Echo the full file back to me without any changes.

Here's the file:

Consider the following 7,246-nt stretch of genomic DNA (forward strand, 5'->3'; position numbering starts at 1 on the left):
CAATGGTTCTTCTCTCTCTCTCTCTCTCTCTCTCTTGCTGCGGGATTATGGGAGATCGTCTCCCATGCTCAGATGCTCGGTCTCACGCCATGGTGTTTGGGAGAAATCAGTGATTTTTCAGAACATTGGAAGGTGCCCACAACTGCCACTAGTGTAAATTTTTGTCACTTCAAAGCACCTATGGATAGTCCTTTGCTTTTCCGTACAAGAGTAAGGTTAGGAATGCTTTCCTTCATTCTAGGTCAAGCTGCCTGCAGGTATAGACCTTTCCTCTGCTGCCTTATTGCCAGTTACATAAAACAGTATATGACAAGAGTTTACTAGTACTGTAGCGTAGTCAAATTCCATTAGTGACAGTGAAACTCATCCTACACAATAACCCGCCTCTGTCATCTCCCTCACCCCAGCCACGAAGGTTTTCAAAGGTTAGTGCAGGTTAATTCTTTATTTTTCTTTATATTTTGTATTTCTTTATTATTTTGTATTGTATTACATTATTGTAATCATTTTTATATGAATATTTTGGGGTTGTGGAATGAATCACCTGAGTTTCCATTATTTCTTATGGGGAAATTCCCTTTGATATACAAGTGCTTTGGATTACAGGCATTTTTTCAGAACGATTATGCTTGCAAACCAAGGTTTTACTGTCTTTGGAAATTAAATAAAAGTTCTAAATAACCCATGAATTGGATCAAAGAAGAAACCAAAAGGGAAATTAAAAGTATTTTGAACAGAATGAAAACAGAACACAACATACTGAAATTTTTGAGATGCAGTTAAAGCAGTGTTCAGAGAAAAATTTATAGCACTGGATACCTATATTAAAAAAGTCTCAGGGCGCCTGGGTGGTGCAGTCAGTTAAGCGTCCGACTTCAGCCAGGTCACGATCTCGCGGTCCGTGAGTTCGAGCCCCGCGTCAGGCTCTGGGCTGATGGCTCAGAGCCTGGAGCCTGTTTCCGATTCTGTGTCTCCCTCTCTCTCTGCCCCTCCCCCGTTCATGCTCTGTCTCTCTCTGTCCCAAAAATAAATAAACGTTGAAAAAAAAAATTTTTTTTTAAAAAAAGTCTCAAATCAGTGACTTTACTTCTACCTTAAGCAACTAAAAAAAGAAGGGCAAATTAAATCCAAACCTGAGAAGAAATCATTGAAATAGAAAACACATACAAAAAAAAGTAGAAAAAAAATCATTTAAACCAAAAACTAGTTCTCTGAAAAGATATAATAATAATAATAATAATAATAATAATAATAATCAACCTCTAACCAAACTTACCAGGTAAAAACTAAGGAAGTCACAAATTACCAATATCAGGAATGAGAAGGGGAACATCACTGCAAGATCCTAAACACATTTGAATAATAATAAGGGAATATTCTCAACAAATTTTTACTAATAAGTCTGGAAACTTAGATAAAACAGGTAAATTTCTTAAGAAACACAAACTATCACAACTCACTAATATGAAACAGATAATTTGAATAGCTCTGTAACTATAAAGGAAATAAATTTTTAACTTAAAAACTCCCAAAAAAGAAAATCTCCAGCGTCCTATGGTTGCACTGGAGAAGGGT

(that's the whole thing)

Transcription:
Consider the following 7,246-nt stretch of genomic DNA (forward strand, 5'->3'; position numbering starts at 1 on the left):
CAATGGTTCTTCTCTCTCTCTCTCTCTCTCTCTCTTGCTGCGGGATTATGGGAGATCGTCTCCCATGCTCAGATGCTCGGTCTCACGCCATGGTGTTTGGGAGAAATCAGTGATTTTTCAGAACATTGGAAGGTGCCCACAACTGCCACTAGTGTAAATTTTTGTCACTTCAAAGCACCTATGGATAGTCCTTTGCTTTTCCGTACAAGAGTAAGGTTAGGAATGCTTTCCTTCATTCTAGGTCAAGCTGCCTGCAGGTATAGACCTTTCCTCTGCTGCCTTATTGCCAGTTACATAAAACAGTATATGACAAGAGTTTACTAGTACTGTAGCGTAGTCAAATTCCATTAGTGACAGTGAAACTCATCCTACACAATAACCCGCCTCTGTCATCTCCCTCACCCCAGCCACGAAGGTTTTCAAAGGTTAGTGCAGGTTAATTCTTTATTTTTCTTTATATTTTGTATTTCTTTATTATTTTGTATTGTATTACATTATTGTAATCATTTTTATATGAATATTTTGGGGTTGTGGAATGAATCACCTGAGTTTCCATTATTTCTTATGGGGAAATTCCCTTTGATATACAAGTGCTTTGGATTACAGGCATTTTTTCAGAACGATTATGCTTGCAAACCAAGGTTTTACTGTCTTTGGAAATTAAATAAAAGTTCTAAATAACCCATGAATTGGATCAAAGAAGAAACCAAAAGGGAAATTAAAAGTATTTTGAACAGAATGAAAACAGAACACAACATACTGAAATTTTTGAGATGCAGTTAAAGCAGTGTTCAGAGAAAAATTTATAGCACTGGATACCTATATTAAAAAAGTCTCAGGGCGCCTGGGTGGTGCAGTCAGTTAAGCGTCCGACTTCAGCCAGGTCACGATCTCGCGGTCCGTGAGTTCGAGCCCCGCGTCAGGCTCTGGGCTGATGGCTCAGAGCCTGGAGCCTGTTTCCGATTCTGTGTCTCCCTCTCTCTCTGCCCCTCCCCCGTTCATGCTCTGTCTCTCTCTGTCCCAAAAATAAATAAACGTTGAAAAAAAAAATTTTTTTTTAAAAAAAGTCTCAAATCAGTGACTTTACTTCTACCTTAAGCAACTAAAAAAAGAAGGGCAAATTAAATCCAAACCTGAGAAGAAATCATTGAAATAGAAAACACATACAAAAAAAAGTAGAAAAAAAATCATTTAAACCAAAAACTAGTTCTCTGAAAAGATATAATAATAATAATAATAATAATAATAATAATAATCAACCTCTAACCAAACTTACCAGGTAAAAACTAAGGAAGTCACAAATTACCAATATCAGGAATGAGAAGGGGAACATCACTGCAAGATCCTAAACACATTTGAATAATAATAAGGGAATATTCTCAACAAATTTTTACTAATAAGTCTGGAAACTTAGATAAAACAGGTAAATTTCTTAAGAAACACAAACTATCACAACTCACTAATATGAAACAGATAATTTGAATAGCTCTGTAACTATAAAGGAAATAAATTTTTAACTTAAAAACTCCCAAAAAAGAAAATCTCCAGCGTCCTATGGTTGCACTGGAGAAGGGT